For some high school graduates, gaining the freshman-fifteen is one of the scariest things about going to college.
I can honestly say that I knew very little about gaining weight that fast in the first 2-3 months of college, but when it happened, I was 20 pounds heavier and so unhappy with my new freshman body.
I spent so much time hanging out with friends on campus in the Student Union, that I didn’t realize that everything I did revolved around food and dining.
So to avoid gaining the freshman fifteen yourself, here are 5 tips you should follow.
1. Don’t Hang Out in Food Spots
Don’t just sit in the café and the food court every day talking to your friends between classes. More than likely, you will overeat, because there is so much food around.
During my first year of college, I spent most of my time in the Student Union on campus eating in the food court or the cafeteria. I met my friends in the dorms and walked to the café for an all-you-can-eat buffet style breakfast.
Then, for lunch we would meet for subs and salads in the food court (of course the salads were covered in ranch dressing!). And for dinner we would hit the café buffet style again, and then every night at 10:00 PM, the campus opened the food court to serve pizza and hoagies.
It is easy to repeat the same unhealthy meals, because they are fast and easy. Foods to avoid in heavy consumption include pizza, hoagies/subs, chicken fingers, and French fries…
Eating like this day-after-day is the fastest way to gain the freshman fifteen.
2. Take the Stairs
Instead of using escalators and elevators, use your feet. Walk, run, skip if you have to. It’s so important to stay active, and one of the easiest ways to slack off on your health is to always use escalators and elevators just because they are available to you.
According to Harvard Health Publications, as stated by The LIVESTRONG foundation, “The average 155-lb. person can burn an estimated 223 calories per 30 minutes of walking up and down stairs.”
According to fitness app, Step Jockey, the benefits of using the stairs include:
- Burns more calories per minute than jogging
- Reduces cardio risk by more than 30%
- Helps control weight and builds muscle tone
- Saves up to 15 minutes a day and cuts carbon
- Easy to make a habit of
3. Drink More Water
Fountain drinks and vending machines are in abundance on college campuses. Grabbing coffee before class or a bottle of soda or juice is completely normal, but there are so many calories in just one bottle of any soft drink.
Drink water instead. In fact, according to the Centers for Disease Control and Prevention, adding more water to your diet can produce the following benefits:
- Help with weight management
- Keep your temperature normal
- Lubricate and cushion joints
- Protect your spinal cord and other sensitive tissues
- Get rid of wastes through urination, perspiration, and bowel movements
Drinking water is essential, however, it’s important to also know the risks of taking in too much water.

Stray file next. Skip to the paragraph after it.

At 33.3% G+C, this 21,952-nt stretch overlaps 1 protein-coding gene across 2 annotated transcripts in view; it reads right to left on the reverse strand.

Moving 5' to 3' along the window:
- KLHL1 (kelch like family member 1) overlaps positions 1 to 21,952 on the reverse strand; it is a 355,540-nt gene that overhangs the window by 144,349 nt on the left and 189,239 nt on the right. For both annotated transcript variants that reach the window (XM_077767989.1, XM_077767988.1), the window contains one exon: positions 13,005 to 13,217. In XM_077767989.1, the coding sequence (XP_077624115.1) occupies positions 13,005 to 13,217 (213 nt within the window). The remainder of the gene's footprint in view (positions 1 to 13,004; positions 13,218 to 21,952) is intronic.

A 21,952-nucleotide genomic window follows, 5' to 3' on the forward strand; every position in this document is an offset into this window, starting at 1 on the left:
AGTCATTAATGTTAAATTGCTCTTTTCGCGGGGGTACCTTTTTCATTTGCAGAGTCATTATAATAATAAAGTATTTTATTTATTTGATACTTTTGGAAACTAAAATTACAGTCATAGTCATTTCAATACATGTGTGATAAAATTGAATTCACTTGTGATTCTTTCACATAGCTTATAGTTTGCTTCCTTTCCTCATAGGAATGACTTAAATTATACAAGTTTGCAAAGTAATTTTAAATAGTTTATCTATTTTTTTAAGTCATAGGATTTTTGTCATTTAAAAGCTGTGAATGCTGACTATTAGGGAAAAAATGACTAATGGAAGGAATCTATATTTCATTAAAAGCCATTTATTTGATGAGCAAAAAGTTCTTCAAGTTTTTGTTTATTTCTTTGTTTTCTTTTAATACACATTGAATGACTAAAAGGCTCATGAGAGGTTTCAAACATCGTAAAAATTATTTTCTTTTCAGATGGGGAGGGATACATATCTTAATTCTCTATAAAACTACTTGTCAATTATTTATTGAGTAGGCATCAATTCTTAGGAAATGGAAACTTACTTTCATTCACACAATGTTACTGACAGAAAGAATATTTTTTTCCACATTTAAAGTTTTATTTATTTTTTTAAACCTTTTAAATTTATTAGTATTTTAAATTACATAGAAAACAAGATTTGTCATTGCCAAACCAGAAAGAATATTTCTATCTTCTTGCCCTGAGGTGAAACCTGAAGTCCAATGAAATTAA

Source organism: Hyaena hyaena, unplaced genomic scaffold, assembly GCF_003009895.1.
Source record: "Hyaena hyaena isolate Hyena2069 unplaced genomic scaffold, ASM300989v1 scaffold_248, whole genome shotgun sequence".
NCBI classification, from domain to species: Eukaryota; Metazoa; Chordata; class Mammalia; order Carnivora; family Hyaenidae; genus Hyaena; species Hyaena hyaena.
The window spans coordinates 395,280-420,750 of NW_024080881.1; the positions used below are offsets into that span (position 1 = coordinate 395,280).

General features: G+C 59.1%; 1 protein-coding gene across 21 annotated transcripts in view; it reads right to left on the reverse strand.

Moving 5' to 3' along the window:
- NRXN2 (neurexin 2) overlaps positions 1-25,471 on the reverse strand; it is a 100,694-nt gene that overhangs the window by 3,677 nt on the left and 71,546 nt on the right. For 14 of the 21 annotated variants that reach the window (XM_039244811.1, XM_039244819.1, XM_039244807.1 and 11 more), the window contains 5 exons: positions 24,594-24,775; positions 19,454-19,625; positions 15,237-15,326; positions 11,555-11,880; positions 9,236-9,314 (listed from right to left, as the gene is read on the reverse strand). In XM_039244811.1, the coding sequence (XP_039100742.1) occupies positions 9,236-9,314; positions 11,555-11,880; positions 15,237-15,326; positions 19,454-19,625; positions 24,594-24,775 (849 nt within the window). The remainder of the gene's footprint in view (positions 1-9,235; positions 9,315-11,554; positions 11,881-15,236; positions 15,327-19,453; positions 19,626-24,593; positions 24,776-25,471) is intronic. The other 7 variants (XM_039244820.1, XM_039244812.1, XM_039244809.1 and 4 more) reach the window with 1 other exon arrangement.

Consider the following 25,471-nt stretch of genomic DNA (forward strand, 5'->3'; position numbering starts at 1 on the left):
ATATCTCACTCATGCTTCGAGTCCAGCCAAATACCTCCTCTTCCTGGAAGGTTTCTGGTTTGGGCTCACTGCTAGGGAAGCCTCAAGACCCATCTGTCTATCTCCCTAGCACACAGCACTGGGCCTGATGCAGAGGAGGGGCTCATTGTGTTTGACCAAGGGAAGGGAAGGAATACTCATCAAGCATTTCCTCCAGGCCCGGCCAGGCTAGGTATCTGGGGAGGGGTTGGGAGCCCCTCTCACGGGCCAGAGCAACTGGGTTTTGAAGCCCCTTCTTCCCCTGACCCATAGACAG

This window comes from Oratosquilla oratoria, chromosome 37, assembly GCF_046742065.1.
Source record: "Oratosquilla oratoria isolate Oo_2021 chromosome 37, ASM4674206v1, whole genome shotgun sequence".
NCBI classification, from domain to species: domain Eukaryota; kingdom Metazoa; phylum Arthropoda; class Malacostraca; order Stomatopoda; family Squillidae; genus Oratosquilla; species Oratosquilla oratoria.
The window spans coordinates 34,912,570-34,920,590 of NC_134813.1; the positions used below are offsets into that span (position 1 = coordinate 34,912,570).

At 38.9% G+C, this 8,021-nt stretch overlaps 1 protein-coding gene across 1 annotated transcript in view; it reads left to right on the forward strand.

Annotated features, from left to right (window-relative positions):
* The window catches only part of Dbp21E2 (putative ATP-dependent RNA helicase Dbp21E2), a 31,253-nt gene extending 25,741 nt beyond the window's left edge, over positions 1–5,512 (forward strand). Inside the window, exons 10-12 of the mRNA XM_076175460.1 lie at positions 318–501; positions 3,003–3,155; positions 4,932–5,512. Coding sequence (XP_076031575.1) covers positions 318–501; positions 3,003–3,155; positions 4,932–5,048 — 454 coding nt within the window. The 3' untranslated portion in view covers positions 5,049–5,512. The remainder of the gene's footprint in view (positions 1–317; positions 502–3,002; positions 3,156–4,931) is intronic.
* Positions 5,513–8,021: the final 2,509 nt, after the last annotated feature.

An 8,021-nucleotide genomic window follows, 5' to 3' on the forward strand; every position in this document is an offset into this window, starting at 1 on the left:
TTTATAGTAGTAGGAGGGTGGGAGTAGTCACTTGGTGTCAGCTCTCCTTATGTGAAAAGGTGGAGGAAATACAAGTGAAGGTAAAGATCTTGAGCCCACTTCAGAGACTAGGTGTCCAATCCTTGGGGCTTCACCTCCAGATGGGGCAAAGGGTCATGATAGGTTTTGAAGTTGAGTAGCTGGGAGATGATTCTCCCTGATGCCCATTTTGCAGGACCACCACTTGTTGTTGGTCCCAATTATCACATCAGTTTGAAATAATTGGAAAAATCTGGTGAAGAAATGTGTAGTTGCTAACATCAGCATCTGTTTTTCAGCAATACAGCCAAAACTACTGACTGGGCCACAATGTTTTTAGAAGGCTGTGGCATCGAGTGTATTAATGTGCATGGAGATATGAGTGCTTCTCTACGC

According to the Harvard Health Publications, “The daily four-to-six cup rule is for generally healthy people. It’s possible to take in too much water if you have certain health conditions…”
To learn more about your water intake needs and how to stay hydrated visit, Harvard Health Publications.
4. Stay Active
College life is filled with adventures, even if you go to a rural university, like I did. There is always something to do. Go to the gym on campus, play beach volleyball, shoot the basketball around, take yoga classes, go swimming, join a sports and recreation club, take up ballroom dancing, or go dancing at the local bars and house parties.
Eating a big meal at lunch and then sitting in your dorm room will pack on the pounds, fast. For this reason, the American Heart Association (AHA) advises adults to work out for 30 minutes daily 5 times a week or for 2-3 segments of 10-15 minutes daily.
Working out doesn’t have to mean going to the gym, lifting weights, or running on the treadmill. Other alternatives include:
- Mowing the lawn
- Climbing stairs
- Washing your car (by hand)
- Aerobic dancing
- Jumping rope
5. Go to Sleep!
Getting a good night’s sleep helps reduce stress, and helps you maintain a healthy weight. In fact, the National Sleep Foundation suggests that young adults, ages 18-25 should have an average of 7-9 hours of sleep every night.
According to National Institutes of Health- (NIH):
Sleep helps maintain a healthy balance of the hormones that make you feel hungry (ghrelin) or full (leptin). When you don’t get enough sleep, your level of ghrelin goes up and your level of leptin goes down. This makes you feel hungrier than when you’re well-rested.
If you’re unable to get a full 7 to 9 hours of sleep at night, then taking a nap later on in the day can help you catch up. To learn more about how to take a good nap, visit Harvard Health Publications on Napping and the National Sleep Foundation for information on the different type of naps you can take.
There are a lot of things we hope to gain from college, but the freshman fifteen isn’t one of them. With these five tips you can keep the pounds at bay, and stay healthy and focused for what will probably be the best years of your young adult life.
About the Author
Ta’lor Pinkston has a BA and MSW from California University of Pennsylvania, she is a Professional Blogger, Feminist, Counselor, and Equality Advocate. As the co-founder of LADYHOOD journey, LLC, she believes in empowering all women. Her blog focuses on relationships, beauty standards, self-love, equality, motherhood, college life, and health and wellness. You can find her at LADYHOOD journey, where she writes as Pinkspen.
This post is the first June submission for the Monthly College Mate Writing Contest.